This webpage says that he did just that in 485 and was defeated.
This webpage says
In the late Spring and Autumn Period (722-481 BC), Fu Chai, the Duke of Wu (present-day Suzhou), ventured north to conquer the neighbouring state of Qi. He ordered a canal be constructed to transport soldiers. This became known as the Han Gou, or 'Han-country Conduit'. Work began in 486 BC south of Yangzhou in Jiangsu, and within three years the Han Gou had connected the Yangtze River to the Huai River by means of existing waterways, lakes and marshes." (Expanded here: The original canal diverted the Yangtze River from south Yangzhou to the Huaihe River in Huai'an via Gaoyou in the north, Sheyang Lake in the northeast and Huai'an in the northwest.)Ancient dating is usually dicey, I know. But am I to assume a naval expedition against Qi ended in defeat the year *after* Fu Chai began building a canal to take him... well, somewhere closer than Qi? Maps of Spring-Autumn confuse me. This seems to be the one everyone uses, but I think it represents the boundaries ca 770. This has later periods represented, but it still looks to me like there's a lot of territory between Wu and Qi.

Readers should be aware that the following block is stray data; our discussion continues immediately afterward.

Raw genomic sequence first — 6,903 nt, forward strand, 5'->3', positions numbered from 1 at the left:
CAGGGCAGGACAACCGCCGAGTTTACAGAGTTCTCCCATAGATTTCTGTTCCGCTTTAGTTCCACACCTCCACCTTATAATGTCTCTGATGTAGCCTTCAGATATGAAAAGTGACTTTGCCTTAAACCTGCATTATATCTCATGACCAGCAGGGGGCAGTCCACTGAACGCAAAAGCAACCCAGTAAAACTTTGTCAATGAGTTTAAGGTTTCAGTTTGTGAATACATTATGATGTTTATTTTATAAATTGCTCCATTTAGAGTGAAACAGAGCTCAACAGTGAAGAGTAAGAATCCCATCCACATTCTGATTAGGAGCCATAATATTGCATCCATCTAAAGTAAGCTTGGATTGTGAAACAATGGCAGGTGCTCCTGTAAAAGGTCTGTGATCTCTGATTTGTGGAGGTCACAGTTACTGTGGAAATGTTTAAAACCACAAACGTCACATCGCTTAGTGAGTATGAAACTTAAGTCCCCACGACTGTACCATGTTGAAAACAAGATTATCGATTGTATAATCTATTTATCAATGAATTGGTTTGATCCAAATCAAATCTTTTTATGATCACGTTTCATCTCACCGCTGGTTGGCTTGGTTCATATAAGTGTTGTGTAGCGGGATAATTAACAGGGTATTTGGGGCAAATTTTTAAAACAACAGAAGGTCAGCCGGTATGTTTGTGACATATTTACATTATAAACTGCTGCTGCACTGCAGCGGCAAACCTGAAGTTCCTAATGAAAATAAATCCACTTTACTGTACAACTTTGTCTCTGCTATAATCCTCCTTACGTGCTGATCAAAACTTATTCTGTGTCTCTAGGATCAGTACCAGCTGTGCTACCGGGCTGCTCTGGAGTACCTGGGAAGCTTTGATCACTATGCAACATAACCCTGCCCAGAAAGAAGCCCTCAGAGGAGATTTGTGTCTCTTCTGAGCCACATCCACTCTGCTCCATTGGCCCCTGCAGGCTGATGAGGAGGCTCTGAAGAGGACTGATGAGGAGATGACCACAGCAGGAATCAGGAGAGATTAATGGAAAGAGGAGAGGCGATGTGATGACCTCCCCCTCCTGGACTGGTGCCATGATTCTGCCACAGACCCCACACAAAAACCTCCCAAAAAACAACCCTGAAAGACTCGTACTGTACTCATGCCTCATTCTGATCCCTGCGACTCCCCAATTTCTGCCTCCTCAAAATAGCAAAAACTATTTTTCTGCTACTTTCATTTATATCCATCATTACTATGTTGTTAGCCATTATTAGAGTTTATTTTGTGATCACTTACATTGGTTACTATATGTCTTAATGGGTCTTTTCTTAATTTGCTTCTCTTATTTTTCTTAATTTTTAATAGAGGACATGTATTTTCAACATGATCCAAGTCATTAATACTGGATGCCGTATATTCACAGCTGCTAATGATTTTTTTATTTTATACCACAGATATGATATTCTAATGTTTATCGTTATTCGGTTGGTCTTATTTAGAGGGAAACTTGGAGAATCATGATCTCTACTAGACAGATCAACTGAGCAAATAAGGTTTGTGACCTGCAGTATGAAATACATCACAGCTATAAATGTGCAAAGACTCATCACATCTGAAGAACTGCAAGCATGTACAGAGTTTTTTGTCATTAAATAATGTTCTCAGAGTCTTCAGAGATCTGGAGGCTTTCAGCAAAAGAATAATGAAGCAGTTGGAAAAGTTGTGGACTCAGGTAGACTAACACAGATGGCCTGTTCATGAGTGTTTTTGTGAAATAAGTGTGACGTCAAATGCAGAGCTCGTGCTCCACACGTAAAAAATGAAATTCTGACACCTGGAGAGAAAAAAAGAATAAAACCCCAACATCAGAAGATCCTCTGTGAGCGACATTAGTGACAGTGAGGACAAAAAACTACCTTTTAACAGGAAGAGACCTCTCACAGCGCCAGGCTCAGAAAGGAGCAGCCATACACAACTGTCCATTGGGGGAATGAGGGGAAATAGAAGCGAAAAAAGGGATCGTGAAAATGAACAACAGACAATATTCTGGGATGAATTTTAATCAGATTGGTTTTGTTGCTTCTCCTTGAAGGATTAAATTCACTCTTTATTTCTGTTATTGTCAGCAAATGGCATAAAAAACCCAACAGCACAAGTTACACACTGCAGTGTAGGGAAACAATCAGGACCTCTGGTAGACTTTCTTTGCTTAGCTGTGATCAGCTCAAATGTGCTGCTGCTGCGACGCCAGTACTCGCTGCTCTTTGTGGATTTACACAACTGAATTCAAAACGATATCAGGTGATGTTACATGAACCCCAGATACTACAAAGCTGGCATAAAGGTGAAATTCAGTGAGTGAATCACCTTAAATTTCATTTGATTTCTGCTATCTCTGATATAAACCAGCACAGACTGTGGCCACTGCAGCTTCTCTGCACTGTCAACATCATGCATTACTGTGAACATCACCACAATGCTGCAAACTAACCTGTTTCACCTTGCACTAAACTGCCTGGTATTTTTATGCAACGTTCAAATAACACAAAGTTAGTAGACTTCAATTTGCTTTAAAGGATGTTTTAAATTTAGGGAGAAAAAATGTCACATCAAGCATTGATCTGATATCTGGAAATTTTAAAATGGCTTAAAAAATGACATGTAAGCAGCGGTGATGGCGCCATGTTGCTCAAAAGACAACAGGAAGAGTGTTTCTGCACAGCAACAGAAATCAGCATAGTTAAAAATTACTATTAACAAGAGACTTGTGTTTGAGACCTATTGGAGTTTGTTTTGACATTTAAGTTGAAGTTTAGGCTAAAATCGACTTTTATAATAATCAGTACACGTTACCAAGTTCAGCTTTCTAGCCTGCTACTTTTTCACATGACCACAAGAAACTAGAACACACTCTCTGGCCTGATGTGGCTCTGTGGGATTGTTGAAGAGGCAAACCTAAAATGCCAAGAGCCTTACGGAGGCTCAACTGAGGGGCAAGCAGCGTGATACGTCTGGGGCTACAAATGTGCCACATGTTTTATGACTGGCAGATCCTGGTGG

If I were down in Wu, I think I'd start my conquest of the northern kingdoms with Song or Lu. Which Fu Chai eventually did conquer, IIRC (it's back there in one of those links) by sailing his army up the canal. Just, why start with Qi in 485 and not Chu, a kingdom that marches armies to your borders and that Wu has attacked before? (Chu looks farther away than Chen or Song. I assume you could sail down the river and attack it that way, but it was Fu Chai who built the navy, not Helu and WZX. ) Did FC attack Qi by sea because the canal was taking too long for his imperial patience? And why not attack all the plains kingdoms from the sea and work his way inland, instead of sitting around waiting for his canal to get built?